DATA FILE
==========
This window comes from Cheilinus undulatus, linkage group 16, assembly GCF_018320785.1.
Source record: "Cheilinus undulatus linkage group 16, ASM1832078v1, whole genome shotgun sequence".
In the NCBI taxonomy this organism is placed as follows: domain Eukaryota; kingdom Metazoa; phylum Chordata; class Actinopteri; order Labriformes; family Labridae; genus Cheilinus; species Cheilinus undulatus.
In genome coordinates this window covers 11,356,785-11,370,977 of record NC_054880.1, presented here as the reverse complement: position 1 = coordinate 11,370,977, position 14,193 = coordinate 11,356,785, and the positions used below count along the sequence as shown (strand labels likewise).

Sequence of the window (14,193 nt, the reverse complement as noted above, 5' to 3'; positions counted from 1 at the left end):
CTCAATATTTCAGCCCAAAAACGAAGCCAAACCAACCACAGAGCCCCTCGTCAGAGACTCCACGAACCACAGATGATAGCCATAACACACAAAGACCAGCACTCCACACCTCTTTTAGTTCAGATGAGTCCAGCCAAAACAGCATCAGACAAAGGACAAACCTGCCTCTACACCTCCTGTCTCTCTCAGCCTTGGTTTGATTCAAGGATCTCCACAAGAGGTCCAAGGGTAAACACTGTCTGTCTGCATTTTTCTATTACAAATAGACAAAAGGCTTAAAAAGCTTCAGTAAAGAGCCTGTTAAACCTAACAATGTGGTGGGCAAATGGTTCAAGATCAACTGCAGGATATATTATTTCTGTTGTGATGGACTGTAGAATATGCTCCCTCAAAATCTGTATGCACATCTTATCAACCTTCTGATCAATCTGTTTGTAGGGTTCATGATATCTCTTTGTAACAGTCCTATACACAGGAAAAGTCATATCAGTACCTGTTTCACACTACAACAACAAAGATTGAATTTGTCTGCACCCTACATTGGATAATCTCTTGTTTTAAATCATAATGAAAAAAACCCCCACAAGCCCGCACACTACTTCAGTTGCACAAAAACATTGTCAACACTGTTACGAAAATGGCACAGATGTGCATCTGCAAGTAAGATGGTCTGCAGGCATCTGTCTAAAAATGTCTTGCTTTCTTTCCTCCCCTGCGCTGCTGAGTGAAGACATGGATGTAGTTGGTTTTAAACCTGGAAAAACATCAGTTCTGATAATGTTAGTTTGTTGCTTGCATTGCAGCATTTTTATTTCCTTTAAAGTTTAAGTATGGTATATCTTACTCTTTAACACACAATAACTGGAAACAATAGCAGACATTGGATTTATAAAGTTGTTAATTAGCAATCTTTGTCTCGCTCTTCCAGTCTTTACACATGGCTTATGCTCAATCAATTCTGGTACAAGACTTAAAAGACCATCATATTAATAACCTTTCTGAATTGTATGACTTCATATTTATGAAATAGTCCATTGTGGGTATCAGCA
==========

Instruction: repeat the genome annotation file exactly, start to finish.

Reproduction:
This window comes from Cheilinus undulatus, linkage group 16, assembly GCF_018320785.1.
Source record: "Cheilinus undulatus linkage group 16, ASM1832078v1, whole genome shotgun sequence".
In the NCBI taxonomy this organism is placed as follows: domain Eukaryota; kingdom Metazoa; phylum Chordata; class Actinopteri; order Labriformes; family Labridae; genus Cheilinus; species Cheilinus undulatus.
In genome coordinates this window covers 11,356,785-11,370,977 of record NC_054880.1, presented here as the reverse complement: position 1 = coordinate 11,370,977, position 14,193 = coordinate 11,356,785, and the positions used below count along the sequence as shown (strand labels likewise).

Sequence of the window (14,193 nt, the reverse complement as noted above, 5' to 3'; positions counted from 1 at the left end):
CTCAATATTTCAGCCCAAAAACGAAGCCAAACCAACCACAGAGCCCCTCGTCAGAGACTCCACGAACCACAGATGATAGCCATAACACACAAAGACCAGCACTCCACACCTCTTTTAGTTCAGATGAGTCCAGCCAAAACAGCATCAGACAAAGGACAAACCTGCCTCTACACCTCCTGTCTCTCTCAGCCTTGGTTTGATTCAAGGATCTCCACAAGAGGTCCAAGGGTAAACACTGTCTGTCTGCATTTTTCTATTACAAATAGACAAAAGGCTTAAAAAGCTTCAGTAAAGAGCCTGTTAAACCTAACAATGTGGTGGGCAAATGGTTCAAGATCAACTGCAGGATATATTATTTCTGTTGTGATGGACTGTAGAATATGCTCCCTCAAAATCTGTATGCACATCTTATCAACCTTCTGATCAATCTGTTTGTAGGGTTCATGATATCTCTTTGTAACAGTCCTATACACAGGAAAAGTCATATCAGTACCTGTTTCACACTACAACAACAAAGATTGAATTTGTCTGCACCCTACATTGGATAATCTCTTGTTTTAAATCATAATGAAAAAAACCCCCACAAGCCCGCACACTACTTCAGTTGCACAAAAACATTGTCAACACTGTTACGAAAATGGCACAGATGTGCATCTGCAAGTAAGATGGTCTGCAGGCATCTGTCTAAAAATGTCTTGCTTTCTTTCCTCCCCTGCGCTGCTGAGTGAAGACATGGATGTAGTTGGTTTTAAACCTGGAAAAACATCAGTTCTGATAATGTTAGTTTGTTGCTTGCATTGCAGCATTTTTATTTCCTTTAAAGTTTAAGTATGGTATATCTTACTCTTTAACACACAATAACTGGAAACAATAGCAGACATTGGATTTATAAAGTTGTTAATTAGCAATCTTTGTCTCGCTCTTCCAGTCTTTACACATGGCTTATGCTCAATCAATTCTGGTACAAGACTTAAAAGACCATCATATTAATAACCTTTCTGAATTGTATGACTTCATATTTATGAAATAGTCCATTGTGGGTATCAGCA